Newsmax.com | April 12, 2000
"WHO IS JUANITA BROADDRICK? I've never heard of her!" cried Betty Friedan, the founder of modern feminism. Friedan's outburst came at last Friday's conference, entitled "The Legacy and Future of Hillary Rodham Clinton." Held at the American Enterprise Institute in Washington. D.C., the event offered a chilling microcosm of an angry, divided America.
For nearly an hour, a five-woman panel had been debating whether Hillary qualified as a "feminist heroine." I thought Broaddrick's claim of having been raped by Hillary's husband had some bearing on this point, so I broached the subject during the question-and-answer period. Friedan's dyspeptic denial followed.
Was Friedan telling the truth? Maybe. And maybe all those millions of Germans who professed ignorance of the death camps were telling the truth too. The problem is, having admitted her ignorance, Friedan showed no interest in exploring the matter further. And that was the problem with the Germans too.
Totalitarian impulses flourished at the conference. Taking a page from Soviet psychiatry, some Clintonites suggested that Hillary hating might be a mental illness.
David Brock, author of The Seduction of Hillary Clinton, opined that "Clinton hating" was "a realm for psychology, frankly … A lot of the venom is projection." Eleanor Clift was even blunter. When confronted by hostile questioners, the Newsweek pundit snapped, "You all belong in a support meeting for the anti-Hillary frustrated minority!"
These cracks drew a few laughs. But the anti-Hillary panelists reminded us that more serious issues were afoot. Left-wing journalist Christopher Hitchens, author of No One Left to Lie To, warned that the Clintons were presiding over "the transformation of the American democracy, the American republic, into a banana republic." He pointed to the strange timidity of the press as one symptom. "It is amazing that the New York press should congratulate itself on being so fierce and unappeasable and brave and searching when it has so far not asked [Mrs. Clinton] one single tough question."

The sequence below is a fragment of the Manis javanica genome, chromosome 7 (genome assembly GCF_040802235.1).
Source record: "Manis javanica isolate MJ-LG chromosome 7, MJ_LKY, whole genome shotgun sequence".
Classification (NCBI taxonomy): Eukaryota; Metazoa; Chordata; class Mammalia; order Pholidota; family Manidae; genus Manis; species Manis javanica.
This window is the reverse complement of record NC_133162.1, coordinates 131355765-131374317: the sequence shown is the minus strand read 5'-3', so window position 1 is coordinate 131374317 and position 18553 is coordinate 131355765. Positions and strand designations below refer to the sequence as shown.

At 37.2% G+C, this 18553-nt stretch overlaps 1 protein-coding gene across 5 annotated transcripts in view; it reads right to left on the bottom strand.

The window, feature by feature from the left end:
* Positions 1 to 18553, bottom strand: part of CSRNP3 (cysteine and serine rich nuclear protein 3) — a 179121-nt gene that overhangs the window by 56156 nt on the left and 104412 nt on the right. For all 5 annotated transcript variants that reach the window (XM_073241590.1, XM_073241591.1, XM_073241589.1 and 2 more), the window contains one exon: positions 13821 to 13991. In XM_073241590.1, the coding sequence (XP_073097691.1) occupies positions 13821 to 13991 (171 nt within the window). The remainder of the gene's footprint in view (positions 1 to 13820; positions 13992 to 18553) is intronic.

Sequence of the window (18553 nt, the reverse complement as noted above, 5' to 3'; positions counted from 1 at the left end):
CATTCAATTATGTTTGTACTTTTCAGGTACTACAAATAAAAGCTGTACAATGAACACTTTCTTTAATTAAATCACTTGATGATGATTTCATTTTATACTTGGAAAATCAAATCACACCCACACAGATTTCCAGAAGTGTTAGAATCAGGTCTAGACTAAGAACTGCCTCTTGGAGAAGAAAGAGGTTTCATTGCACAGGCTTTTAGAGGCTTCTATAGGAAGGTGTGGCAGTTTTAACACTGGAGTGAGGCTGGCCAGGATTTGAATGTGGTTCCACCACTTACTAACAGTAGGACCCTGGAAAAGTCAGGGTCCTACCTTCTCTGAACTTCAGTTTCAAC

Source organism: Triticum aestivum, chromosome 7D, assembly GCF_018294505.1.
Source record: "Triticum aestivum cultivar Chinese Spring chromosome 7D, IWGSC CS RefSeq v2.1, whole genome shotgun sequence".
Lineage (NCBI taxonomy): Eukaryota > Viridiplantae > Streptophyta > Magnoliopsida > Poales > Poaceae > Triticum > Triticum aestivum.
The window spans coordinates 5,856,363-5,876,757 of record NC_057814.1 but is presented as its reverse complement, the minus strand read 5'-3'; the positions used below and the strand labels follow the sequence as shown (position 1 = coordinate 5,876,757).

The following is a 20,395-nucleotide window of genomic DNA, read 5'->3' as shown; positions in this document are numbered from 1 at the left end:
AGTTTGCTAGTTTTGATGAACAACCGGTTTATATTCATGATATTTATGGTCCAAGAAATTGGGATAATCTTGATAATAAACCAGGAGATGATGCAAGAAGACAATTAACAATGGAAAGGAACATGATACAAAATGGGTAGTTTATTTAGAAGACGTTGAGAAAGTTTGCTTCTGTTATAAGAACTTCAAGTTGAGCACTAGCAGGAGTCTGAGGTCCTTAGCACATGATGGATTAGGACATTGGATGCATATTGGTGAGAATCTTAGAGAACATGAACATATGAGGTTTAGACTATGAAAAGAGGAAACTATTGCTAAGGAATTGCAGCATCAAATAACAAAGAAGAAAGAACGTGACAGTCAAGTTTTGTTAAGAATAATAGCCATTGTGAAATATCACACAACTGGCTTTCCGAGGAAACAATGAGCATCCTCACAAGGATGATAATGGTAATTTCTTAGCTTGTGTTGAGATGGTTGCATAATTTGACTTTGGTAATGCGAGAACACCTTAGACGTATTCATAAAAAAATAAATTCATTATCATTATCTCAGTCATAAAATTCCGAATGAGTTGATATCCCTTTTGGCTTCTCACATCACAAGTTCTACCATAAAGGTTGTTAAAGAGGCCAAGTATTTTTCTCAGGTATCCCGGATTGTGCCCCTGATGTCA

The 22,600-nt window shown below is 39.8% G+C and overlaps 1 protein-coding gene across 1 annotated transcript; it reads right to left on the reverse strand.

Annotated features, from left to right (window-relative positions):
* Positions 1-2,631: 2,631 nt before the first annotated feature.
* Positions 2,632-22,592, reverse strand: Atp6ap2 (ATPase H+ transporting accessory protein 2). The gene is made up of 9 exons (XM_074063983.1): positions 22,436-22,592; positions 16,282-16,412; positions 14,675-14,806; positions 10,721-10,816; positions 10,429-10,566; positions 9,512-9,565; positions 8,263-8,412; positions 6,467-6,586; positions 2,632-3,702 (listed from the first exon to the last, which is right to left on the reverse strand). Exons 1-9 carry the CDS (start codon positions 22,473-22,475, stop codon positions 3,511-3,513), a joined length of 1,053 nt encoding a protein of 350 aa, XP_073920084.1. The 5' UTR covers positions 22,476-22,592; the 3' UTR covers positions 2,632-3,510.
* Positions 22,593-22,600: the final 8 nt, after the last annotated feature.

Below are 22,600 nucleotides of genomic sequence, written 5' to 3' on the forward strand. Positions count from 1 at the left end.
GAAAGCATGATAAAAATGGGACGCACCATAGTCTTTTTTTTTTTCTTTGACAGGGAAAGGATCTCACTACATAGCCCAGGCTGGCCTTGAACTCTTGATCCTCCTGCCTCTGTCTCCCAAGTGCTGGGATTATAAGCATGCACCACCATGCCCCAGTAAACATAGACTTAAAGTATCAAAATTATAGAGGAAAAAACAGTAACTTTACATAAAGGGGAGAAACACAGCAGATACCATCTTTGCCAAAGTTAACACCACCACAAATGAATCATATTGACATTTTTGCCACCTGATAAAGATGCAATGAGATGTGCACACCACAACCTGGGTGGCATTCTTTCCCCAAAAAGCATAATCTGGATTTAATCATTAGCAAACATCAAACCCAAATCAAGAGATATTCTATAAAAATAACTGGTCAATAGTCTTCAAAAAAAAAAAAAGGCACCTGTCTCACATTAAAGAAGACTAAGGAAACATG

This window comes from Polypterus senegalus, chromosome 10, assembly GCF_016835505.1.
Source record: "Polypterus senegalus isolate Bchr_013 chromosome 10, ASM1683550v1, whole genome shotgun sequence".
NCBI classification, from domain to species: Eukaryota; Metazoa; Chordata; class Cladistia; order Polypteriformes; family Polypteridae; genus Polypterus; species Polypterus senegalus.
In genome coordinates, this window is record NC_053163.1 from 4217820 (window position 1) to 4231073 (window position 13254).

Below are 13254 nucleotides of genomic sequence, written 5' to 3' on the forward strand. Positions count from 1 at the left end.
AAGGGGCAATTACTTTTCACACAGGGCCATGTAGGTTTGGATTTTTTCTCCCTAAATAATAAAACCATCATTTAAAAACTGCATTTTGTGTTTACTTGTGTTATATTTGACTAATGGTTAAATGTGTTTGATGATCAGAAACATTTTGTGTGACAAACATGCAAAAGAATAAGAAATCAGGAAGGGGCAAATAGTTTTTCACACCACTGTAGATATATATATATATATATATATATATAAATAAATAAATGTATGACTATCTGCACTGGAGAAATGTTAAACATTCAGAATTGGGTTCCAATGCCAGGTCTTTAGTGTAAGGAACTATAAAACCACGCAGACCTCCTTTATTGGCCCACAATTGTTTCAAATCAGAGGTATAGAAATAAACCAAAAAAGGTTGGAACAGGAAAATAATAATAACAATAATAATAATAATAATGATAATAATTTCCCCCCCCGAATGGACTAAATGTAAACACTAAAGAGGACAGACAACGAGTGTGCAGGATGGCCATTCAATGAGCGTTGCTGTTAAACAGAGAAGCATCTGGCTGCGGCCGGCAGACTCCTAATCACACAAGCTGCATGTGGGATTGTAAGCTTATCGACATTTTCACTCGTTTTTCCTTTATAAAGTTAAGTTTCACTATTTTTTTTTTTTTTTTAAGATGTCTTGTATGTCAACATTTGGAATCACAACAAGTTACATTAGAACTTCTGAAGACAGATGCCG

Hitchens was dead on. But even he didn't know the half of it. During the question period, I asked him whether he knew that Hillary's Secret Service bodyguards had physically assaulted journalists in New York trying to interview the First Lady at the Saint Patrick's Day parade. NewsMax.com had reported the story, but the mainstream press had ignored it (Carl Limbacher, "White House, Secret Service Stonewalling on Assault by Hillary's Bodyguards," NewsMax.com, March 21, 2000).
"You've just told me something I didn't know and hadn't seen reported," Hitchens admitted. "I will check it out."
Marie Cocco of Newsday found me in the crowd afterwards and grilled me about the parade incident. She hadn't heard of it either. "It seems somewhat unlikely," she said. Nevertheless, Cocco assured me that she was "curious about delving into the facts." Readers are encouraged to watch Newsday for the results of her investigation. But don't hold your breath.
When Chicago police beat up journalists outside the 1968 Democratic Convention, Walter Cronkite exposed it on national television. The resulting scandal helped bring down the Democratic Party. You won't see that happening today. The new breed of journalist knows his place. And that place is right under Hillary's boot.
How did this woman acquire such power? During his speech, David Horowitz explained that it's all part of the plan. Left-wing operatives have been infiltrating government, media, and academia for decades. Now a powerful network is in place to promote the agenda of "America's foremost leftist," as Horowitz calls the First Lady.
Horowitz—whose Center for the Study of Popular Culture co-sponsored the event—was reared by Communist parents and spent the first half of his life working to overthrow democracy in America. He saw from the inside how Marxist revolutionaries will adopt any disguise—civil-rights worker, feminist, peace activist, environmentalist—as a cover for their real work of building socialism.